When walking into your local bridal shop, you expect to see white coating the walls, silver and gold beads glittering, and puffs of tulle on the racks. However, just a few hundred years ago, such a scene would have looked entirely foreign to the average bride.
Keep reading to learn how European and American bridal traditions have started changing!
The White Dress
Believe it or not, the white dress seen on the traditional bride is not so traditional. Queen Victoria of England in 1840 made the long white wedding dress famous. She shocked everyone with what was called a plain gown.
European and later, American history showed the wealthy wore mostly custom-designed dresses in luscious colors and adorned with family heirloom jewelry.
When Queen Victoria walked down the aisle, she opted for a white satin-style dress with lace instead of jewels or beads normally expected of royalty.
This statement of frugality was her promise to make wise decisions and not frivolous ones for the monarch. Victoria started a trend that would eventually bridge the gap between the wealthy and budget-conscientiousness of the average bride. While it remained family and socially respectable, a bride could wear her "Sunday best" instead of purchasing a gown for her wedding. Over the next century, the popularity of the formal white gown started growing. Traditional dresses were no longer only for the wealthiest but became standard.
Involving Traditional White Dress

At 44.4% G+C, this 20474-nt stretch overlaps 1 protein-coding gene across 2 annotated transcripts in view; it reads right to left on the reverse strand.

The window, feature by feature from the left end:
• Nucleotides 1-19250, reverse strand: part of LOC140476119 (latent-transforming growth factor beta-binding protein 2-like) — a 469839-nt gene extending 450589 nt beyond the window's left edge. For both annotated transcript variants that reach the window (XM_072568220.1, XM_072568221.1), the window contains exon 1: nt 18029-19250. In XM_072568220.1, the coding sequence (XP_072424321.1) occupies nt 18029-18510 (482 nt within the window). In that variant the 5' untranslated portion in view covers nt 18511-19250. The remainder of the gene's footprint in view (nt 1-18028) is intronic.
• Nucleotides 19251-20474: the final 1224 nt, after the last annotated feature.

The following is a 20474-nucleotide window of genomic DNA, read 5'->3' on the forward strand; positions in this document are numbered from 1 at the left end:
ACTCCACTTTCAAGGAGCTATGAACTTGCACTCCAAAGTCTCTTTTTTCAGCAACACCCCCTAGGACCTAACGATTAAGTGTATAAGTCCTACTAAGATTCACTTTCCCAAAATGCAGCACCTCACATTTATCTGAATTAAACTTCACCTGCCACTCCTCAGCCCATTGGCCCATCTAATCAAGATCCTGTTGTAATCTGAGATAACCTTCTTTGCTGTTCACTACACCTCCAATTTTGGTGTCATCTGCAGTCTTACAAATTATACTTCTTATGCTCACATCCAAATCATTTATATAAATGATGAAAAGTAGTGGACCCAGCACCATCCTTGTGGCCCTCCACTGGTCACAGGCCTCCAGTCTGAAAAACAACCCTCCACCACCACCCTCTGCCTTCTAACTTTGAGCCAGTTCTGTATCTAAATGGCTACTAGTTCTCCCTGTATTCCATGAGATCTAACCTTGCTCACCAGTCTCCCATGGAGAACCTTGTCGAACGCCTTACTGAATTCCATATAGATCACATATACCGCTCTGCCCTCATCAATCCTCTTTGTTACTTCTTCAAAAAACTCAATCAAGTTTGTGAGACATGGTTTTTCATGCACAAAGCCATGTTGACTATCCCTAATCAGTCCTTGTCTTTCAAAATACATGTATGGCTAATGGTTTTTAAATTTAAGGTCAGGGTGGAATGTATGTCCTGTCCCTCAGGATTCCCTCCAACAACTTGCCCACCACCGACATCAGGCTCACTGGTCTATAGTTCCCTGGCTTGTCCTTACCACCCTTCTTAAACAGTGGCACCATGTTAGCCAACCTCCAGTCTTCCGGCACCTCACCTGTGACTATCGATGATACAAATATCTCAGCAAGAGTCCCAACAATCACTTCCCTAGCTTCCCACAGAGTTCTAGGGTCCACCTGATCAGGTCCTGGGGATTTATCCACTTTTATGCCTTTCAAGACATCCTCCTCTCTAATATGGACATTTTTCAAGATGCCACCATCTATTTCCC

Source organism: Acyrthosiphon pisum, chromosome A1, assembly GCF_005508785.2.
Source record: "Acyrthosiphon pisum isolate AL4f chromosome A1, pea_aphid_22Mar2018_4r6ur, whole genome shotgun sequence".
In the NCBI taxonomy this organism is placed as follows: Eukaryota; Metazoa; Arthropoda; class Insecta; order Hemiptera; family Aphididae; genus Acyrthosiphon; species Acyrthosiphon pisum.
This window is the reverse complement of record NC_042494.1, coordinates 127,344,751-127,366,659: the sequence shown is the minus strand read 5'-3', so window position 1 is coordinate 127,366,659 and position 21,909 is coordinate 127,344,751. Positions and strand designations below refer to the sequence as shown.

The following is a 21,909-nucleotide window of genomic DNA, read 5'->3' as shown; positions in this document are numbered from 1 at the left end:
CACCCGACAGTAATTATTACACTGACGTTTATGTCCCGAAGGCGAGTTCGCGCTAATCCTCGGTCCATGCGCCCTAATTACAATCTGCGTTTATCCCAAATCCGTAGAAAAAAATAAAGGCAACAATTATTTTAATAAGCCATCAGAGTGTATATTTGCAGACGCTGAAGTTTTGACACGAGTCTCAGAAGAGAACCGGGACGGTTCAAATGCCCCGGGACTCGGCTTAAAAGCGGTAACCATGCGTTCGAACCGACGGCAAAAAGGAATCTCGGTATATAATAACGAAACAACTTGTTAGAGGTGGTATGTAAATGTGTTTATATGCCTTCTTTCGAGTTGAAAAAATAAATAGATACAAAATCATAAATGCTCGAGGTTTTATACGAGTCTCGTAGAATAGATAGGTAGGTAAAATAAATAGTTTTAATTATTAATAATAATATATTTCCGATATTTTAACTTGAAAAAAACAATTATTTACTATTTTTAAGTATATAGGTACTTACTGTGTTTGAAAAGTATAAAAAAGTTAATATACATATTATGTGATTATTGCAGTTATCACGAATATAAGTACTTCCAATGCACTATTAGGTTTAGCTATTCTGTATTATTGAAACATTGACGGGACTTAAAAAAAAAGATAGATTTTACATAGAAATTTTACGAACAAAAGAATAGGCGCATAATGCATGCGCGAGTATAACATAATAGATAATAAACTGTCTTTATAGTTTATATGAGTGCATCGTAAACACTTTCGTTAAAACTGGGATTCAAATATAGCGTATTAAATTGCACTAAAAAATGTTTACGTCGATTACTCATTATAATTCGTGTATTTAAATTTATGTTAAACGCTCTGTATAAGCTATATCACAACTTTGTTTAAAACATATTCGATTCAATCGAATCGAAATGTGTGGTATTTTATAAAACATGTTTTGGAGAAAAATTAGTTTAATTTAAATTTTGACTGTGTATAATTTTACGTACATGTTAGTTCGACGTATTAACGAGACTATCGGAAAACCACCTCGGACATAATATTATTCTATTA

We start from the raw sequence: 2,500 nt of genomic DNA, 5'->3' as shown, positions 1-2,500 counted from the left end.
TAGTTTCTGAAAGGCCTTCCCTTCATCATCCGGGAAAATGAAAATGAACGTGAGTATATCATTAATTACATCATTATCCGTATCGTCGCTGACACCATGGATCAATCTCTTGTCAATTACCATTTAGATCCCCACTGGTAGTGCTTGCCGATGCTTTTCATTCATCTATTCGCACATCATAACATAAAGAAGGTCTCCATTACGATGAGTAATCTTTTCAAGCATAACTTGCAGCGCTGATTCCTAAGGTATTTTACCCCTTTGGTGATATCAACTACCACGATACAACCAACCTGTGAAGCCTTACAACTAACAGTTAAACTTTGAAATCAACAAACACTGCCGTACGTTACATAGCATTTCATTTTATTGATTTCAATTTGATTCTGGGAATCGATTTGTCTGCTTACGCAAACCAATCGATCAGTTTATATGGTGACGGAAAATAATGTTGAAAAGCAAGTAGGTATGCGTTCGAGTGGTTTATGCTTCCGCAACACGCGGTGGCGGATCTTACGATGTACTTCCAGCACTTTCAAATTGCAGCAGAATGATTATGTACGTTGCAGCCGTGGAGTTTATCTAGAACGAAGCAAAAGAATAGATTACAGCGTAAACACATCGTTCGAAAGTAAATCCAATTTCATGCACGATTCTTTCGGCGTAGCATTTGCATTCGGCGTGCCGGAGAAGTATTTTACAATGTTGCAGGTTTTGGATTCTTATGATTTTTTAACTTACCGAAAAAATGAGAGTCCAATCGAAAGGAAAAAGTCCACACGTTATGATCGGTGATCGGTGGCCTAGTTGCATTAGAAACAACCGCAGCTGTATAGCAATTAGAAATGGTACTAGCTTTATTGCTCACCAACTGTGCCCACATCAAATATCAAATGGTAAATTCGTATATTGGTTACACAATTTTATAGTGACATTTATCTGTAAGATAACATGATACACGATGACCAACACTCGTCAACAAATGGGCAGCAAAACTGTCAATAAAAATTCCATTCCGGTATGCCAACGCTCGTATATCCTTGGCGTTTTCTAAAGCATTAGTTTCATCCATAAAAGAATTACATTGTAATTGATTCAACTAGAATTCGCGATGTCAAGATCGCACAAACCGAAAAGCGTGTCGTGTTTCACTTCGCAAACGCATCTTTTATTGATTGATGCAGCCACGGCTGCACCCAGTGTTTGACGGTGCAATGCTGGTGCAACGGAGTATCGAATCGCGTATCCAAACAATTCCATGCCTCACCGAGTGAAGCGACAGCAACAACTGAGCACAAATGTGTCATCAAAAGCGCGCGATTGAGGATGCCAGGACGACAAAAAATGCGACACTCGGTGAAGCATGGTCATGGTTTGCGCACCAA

The traditional white dress has continued to evolve to the present day. The 2010s brought a fabulous fashion trend of two-tone wedding dresses, with white or white-adjacent details over a darker beige color. Soft tones of champagne and blush have become popular after white and ivory for those wanting to maintain some of the tradition. Designers will sometimes offer black wedding gowns if the bride wants to make a statement against traditional expectations.
What is older than the tradition of the white wedding dress? Wedding veils. Wedding veils are still meaningful to different religions and cultures throughout the world. Some say that the ancient Roman culture was the first to use veils in marriage ceremonies. The Roman bridge was covered in fabric dyed with red pigments to deter malicious spirits. The practice started to interact with other cultural uses for wearing a veil. The Roman empire began to span incredible distances and significantly influenced people in the Middle East, Europe, and the northern parts of Africa. An ongoing tradition had survived in fluctuating popularity for the next few millennials. A bridal veil involves one or two layers of sheer tulle draped from the bride's hair. Most brides wear veils because it is part of their dream wedding outfit. Brides find it a necessary accessory instead of one that warns off spirits or hides her beauty from the guests. However, some brides use veils that have a religious significance, and for that reason, they may choose veils specific to their culture. Tradition is ever-changing, and brides are leaving veils behind. The boho bride will most likely wear a flower crown, and a fall bride may wear a bridal cape that wraps around the shoulders instead of a headpiece.
Traditional Wedding In White? | Blog Article | Carolina Soma | Greenville SC | All Rights Reserved 2022